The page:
Also one more thing here. People keep saying put a telescope on the moon. No. This is a terrible idea. The moon has no air, true. It also has gravity. You need to land on the surface. Then you need to take off again. And lunar dust is a pain in the ass to work with. Think of talcum powder, but made of razor blades. It gets everywhere and screws up motors and joints. Also you are limited to the part of the sky you can watch due to being on the surface of a sphere.
For the same money you can make a better telescope (radio, X-Ray, Infrared, Optical) and put it in orbit. One of the reasons that they are going to put the James Webb in orbit at the L2 lunar node is that the earth and moon block the sun creating permanent shadow to keep the telescope cool (James Webb is an infrared telescope that can also barely go into the visual range. Infrared needs to chill and cool the detectors as much as possible).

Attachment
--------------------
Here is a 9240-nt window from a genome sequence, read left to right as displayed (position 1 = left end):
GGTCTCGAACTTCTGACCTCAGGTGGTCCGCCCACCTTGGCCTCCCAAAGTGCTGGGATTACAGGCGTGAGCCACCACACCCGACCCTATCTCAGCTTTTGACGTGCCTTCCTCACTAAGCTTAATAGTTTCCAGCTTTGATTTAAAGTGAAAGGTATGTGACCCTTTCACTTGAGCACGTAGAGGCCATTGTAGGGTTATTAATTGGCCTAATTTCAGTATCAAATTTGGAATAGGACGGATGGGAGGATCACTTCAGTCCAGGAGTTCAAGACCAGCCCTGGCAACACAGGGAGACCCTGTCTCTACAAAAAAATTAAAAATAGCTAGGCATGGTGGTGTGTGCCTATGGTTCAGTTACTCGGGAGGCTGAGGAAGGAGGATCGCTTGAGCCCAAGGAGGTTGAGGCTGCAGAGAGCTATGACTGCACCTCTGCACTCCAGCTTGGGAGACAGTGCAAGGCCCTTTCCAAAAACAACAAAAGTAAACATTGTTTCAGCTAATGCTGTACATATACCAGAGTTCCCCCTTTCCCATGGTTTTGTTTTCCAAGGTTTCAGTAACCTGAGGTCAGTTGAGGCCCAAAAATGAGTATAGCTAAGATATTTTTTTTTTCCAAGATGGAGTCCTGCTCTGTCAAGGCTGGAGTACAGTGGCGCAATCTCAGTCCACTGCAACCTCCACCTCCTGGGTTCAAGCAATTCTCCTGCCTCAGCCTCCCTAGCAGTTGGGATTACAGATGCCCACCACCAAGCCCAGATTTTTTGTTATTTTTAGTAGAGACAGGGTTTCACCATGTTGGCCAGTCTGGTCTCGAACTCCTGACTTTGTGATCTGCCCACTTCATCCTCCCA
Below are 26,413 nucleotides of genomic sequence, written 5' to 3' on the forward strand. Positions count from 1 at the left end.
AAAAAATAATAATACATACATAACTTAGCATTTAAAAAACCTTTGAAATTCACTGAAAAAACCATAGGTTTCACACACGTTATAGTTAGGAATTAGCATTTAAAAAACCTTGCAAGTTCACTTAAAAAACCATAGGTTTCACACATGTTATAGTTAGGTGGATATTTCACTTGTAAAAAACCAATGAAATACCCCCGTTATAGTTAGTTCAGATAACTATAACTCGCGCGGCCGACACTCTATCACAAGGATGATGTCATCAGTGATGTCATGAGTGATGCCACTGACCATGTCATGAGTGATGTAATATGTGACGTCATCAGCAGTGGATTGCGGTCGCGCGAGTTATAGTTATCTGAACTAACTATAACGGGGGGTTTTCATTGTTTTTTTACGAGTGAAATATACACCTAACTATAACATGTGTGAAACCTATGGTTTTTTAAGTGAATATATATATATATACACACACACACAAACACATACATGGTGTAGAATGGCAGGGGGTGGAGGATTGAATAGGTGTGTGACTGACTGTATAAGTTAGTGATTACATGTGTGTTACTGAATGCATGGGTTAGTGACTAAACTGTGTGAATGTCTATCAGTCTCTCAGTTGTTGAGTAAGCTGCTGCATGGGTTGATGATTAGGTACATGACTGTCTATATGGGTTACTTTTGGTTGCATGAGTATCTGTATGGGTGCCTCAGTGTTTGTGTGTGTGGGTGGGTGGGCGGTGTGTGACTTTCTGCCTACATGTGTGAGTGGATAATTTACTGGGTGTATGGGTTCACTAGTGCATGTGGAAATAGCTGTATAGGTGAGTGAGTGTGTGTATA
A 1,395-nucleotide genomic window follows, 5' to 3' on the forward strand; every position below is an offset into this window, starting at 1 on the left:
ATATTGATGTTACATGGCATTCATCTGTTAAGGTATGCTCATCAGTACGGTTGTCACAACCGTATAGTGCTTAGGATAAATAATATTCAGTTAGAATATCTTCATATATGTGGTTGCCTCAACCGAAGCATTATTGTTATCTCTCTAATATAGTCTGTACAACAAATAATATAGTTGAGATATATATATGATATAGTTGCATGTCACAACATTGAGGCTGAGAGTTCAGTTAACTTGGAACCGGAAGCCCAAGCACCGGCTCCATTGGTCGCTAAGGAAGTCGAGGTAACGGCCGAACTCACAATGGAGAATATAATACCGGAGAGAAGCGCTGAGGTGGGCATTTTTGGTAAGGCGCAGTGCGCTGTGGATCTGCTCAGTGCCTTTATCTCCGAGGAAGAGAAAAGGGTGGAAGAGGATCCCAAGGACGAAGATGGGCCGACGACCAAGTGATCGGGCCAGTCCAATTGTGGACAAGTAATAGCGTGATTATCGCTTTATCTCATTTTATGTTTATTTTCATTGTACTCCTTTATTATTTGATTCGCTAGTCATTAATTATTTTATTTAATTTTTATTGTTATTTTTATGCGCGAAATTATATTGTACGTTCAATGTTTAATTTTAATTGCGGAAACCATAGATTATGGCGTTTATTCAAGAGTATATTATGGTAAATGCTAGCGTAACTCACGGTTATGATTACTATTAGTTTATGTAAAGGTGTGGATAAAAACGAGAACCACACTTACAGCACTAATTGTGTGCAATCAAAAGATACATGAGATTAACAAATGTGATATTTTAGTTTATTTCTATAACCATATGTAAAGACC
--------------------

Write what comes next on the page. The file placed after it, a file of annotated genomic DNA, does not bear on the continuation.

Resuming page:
Same thing with Mars. The Martian surface is a bad place for a telescope. A very fine dust delivery system, an atmosphere to deal with, and at the bottom of a gravity well.
For the money of a space telescope we can do better on the earth's surface, but there are major drawbacks. None of the ESA/ESO telescopes in Chile, for example, can observe M51, M101, M81 or the Andromeda Galaxy. These are the closest large galaxies to us, but they are too far north; the earth blocks them from view. We have giant telescopes in Hawaii that cannot get a good view of the stuff in the far south, same reason.
If we do this, in space, in orbit, that is the way to go.